NASHVILLE (March 4, 2009) — Nissan North America today launched a $118 million expansion of its Mississippi plant, even as the U.S. economy staggers.
Nissan will boost the size of its underutilized Canton, Miss., plant to produce light-commercial vehicles in mid-2010.
The project will require a new dedicated assembly line, a larger paint operation and a bigger assembly area — capacity investments that are the farthest things from the minds of most U.S. auto makers at the moment.
"This makes sense to us," says Dan Bednarzyk, the plant's vice president of manufacturing."As bad as things are right now, we're optimistic that by the time we come on line in 2010, we'll be in the right position for the market."
Nissan's commercial truck business represents a diverse global line that includes small delivery vehicles and vans, furniture hauling trucks and emergency vehicles. Yesterday in Geneva, Nissan unveiled a production version of its small NV200 van, which is slightly larger than an American minivan.
The global business grew 8 percent in 2008, Bednarzyk says.
But the United States is the only major market where Nissan does not sell commercial vehicles. Nissan CEO Carlos Ghosn has championed the entry into the United States as a key to growth here. It is an area largely immune to Ghosn's new cost-cutting campaign at Nissan, which faces a $2.9 billion loss for the year ending March 31.
Nissan selected its Mississippi plant a year ago for its entry into the U.S. light-commercial market, saying that Canton will build three all new U.S.-designed models. The company is soliciting Nissan retailers to sign on as light-commercial dealers.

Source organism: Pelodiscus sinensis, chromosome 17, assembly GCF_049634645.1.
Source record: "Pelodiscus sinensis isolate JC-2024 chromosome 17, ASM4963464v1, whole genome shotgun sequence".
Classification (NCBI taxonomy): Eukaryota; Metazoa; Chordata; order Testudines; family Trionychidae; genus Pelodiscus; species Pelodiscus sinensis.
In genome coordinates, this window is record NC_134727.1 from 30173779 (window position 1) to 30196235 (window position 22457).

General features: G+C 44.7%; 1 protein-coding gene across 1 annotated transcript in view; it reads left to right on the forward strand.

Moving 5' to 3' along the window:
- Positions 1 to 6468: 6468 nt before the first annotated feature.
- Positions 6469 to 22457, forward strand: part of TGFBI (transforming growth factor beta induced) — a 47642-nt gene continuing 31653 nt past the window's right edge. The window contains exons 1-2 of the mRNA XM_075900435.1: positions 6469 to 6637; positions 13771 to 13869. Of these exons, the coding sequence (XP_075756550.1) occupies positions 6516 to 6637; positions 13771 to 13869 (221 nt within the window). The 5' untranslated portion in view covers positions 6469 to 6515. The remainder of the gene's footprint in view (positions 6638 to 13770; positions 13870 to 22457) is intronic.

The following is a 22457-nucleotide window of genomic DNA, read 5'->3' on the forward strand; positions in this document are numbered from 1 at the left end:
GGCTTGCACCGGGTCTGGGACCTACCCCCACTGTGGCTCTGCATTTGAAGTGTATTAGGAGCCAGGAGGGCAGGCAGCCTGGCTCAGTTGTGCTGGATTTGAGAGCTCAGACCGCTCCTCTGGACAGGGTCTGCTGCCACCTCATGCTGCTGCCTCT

First vehicle only
But today's announcement left some issues unresolved.
The expansion project will set the stage for the first of the three new vehicles. Bednarzyk declined to say what the other two vehicles will be and clarified that the project's new assembly line is intended only for the first of the three vehicles.
Another question hangs over Nissan's full-sized Titan pickup, also now built in Canton.
The new project partly represents a conversion of some of Canton's capacity space. For the past six years, the plant was designed to build the Nissan Altima sedan, Quest minivan, Titan pickup, Armada SUV and Infiniti QX56 SUV. Last year, Nissan said it will source the underselling Quest to a Japanese factory next year and will outsource production of the Titan to Chrysler L.L.C., which will assemble the pickup at a Chrysler plant in Mexico.
But Nissan and Chrysler recently said they were re-evaluating that Titan plan, with a suggestion that Nissan might have to produce its next-generation Titan itself.
Bednarzyk clarified that the conversion of Canton's factory space to light-commercial trucks doesn't interfere with Titan production. He said it would be possible for Canton to continue producing the Titan, if necessary, even while juggling new vehicles.